undefined“As you have mentioned before, this is an evening of storytelling,” President Schücking said. “This is really a story about friendship.”  Also receiving special recognition at the event was the Ohio Program of Intensive English (OPIE), an English language program at Ohio University that works with students from throughout the world to improve their English, prepare them for academic study and learn about U.S. culture. This year marks the 50th anniversary of OPIE at Ohio University. “The longevity and quality of the program are a testimony to the talent and hard work of the faculty and the staff,” Bob Frank, dean of the College of Arts and Sciences, said of OPIE and those who teach and administer the program. “They should be quite proud of their accomplishments.” Gerard Krzic, director of OPIE, expressed his sincere thanks for the honor, noting how far the program has come since 1967 when it enrolled its first 21 students. Today, he said, more than 1,000 students have participated in the program, many of them ascending to prominent roles in their home countries or returning to Ohio University to continue their education. 

OPIE special award

undefinedDr. Krzic noted OPIE’s work with Fulbright Scholars, its role in ground-breaking teacher training programs in South Africa, and how it created the first language and culture program for employees from Japan after the establishment of Honda of America in Ohio.  “In short,” Dr. Krzic said, “as the oldest university-governed intensive English program in the state of Ohio, we have had many accomplishments, both on and off campus, and we look forward to building on this legacy as we go forward to contribute to the well-being and diversity of our campus, community and state.” Lifetime Achievement Awards The gala ended with a first for the program and IEW – the presentation of Lifetime Achievement Awards to Ohio University President Emeritus Charles J. Ping and Mary Anne Flournoy, former associate director of the Center for International Studies, both of whom were thanked for their efforts with standing ovations.  In introducing OHIO’s 18th president, Samuel Crowl, Ohio University Trustee Professor of English, noted the undeniable and monumental legacy of Dr. Ping, advising the audience to look around to best understand that legacy. That legacy, Dr. Crowl said, can be seen everywhere from the University’s programs and international studies to the flags that adorn the College Green each International Week.  Dr. Crowl shared two examples of Dr. Ping’s contributions to both OHIO and the world. He noted the time Dr. Ping and former first lady Claire Ping sent 1,000 balloons and educational materials to Dr. Crowl’s daughter who was serving in Botswana in the Peace Corps – a gift that fed the students’ minds and playfulness.  Dr. Crowl also shared a memory from one of the International Street Fairs he attended years ago when he came across Dr. Ping with an international student’s son perched on his shoulders. Dr. Crowl said he asked the boy what he was doing, to which the boy replied, “I’m getting a better view.”  “It seems to me that that’s a part of our international exposure, Dr. Crowl said. “We get a better view of ourselves and of others, and what it means to be a part of the common destiny of mankind and the plan. That boy was getting his first experience doing that, and he was getting it on Charlie’s shoulders.”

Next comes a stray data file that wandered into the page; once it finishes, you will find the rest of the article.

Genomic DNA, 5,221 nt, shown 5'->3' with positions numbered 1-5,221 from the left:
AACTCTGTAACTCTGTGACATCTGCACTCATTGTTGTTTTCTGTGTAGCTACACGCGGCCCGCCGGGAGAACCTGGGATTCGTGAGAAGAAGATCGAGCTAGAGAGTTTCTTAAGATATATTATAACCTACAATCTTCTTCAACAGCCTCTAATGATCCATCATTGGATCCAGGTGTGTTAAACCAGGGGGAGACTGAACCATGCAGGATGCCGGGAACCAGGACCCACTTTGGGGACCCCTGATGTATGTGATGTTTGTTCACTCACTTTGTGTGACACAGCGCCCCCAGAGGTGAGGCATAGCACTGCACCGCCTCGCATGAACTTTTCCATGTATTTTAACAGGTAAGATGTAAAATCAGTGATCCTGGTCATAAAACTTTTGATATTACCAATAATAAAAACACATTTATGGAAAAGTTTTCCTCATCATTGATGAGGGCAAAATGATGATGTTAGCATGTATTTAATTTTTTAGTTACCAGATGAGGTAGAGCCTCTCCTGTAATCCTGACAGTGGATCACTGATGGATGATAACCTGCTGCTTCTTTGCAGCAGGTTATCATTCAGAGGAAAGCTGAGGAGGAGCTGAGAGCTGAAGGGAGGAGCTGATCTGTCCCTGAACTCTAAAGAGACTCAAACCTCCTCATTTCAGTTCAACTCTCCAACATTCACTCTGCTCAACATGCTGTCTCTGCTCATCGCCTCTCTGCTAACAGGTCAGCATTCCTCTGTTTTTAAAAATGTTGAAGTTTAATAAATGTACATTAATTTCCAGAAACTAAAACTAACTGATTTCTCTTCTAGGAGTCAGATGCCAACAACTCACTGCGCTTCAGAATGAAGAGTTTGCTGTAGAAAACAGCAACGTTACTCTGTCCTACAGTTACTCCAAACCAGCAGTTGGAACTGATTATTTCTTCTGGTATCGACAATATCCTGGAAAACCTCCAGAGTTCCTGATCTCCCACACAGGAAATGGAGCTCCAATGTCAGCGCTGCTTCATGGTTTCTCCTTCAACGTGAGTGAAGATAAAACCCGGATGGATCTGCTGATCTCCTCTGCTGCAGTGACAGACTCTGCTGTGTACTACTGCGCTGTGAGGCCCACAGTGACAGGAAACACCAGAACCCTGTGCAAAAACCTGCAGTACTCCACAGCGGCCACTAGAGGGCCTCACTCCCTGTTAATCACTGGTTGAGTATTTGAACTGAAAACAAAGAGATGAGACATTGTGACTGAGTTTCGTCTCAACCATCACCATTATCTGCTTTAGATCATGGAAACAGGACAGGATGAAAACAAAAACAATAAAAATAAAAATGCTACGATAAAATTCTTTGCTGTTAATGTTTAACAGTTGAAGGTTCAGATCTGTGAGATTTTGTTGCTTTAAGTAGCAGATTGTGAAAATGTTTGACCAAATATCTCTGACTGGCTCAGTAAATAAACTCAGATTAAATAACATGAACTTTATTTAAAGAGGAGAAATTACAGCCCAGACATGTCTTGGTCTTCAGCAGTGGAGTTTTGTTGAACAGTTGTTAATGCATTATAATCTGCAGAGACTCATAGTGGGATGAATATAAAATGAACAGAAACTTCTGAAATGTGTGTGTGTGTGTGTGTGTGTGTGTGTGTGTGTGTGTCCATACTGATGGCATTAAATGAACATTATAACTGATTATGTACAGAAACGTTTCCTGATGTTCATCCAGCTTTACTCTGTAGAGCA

Presidents Crowl and Ping accept their awards

undefinedIn accepting the award, Dr. Ping paid tribute to OHIO’s international community.  “In so many ways, the international community of students and others who come here to study really are here to teach,” Dr. Ping said. “They teach very well by their presence, by the things they bring to conversation and to the class, and as I look around this room, I am deeply touched by this award.”   Dr. Flournoy was welcomed to the stage by Catherine Cutcher, assistant director of the Global Studies Program in OHIO’s Center for International Studies. Dr. Cutcher shared with the audience Dr. Flournoy’s many years of service to both the Athens and Ohio University communities. Dr. Cutcher noted Dr. Flournoy and her husband, Don’s, Sugar Bush Farm, where they welcomed many members of the local community, including OHIO’s international students, some of whom would have their first-ever farm experience there. She also noted Dr. Flournoy’s efforts to help integrate international educational outreach in the curriculum of local schools, promoting cultural sensitivity through the Ohio Valley International Council, an initiative of the Center for International Studies. After retiring, Dr. Flournoy continued her community service, participating in many environmental and philanthropic organizations. She and her husband established the Sugar Bush Foundation, a supporting organization of The Ohio University Foundation dedicated to improving the quality of life in Appalachian Ohio by encouraging civic engagement and by fostering sustainable environmental, socio-economic and human development.

Dr. Mary Anne Flournoy

undefined“I love this place,” Dr. Flournoy said upon accepting her award. “I love Ohio University. The best thing that I’ve ever done was to come here, and so I just am so happy to be here tonight. So thank you.”   Ohio University President M. Duane Nellis ended the evening by calling on everyone to continue enhancing and expanding global education efforts throughout the University and the world.  “As I said in my inauguration speech just a few weeks ago, ‘The first key strategic pathway for Ohio University is to be a national leader for diversity and inclusion,’” Dr. Nellis said in reference to his strategic pathways. “We must establish an environment at Ohio University where difference in all forms is welcomed and celebrated. We must be proud of the progress we have made thus far, while still not losing sight of the work that is yet to be done.” 

November 20, 2017
Erin Franczak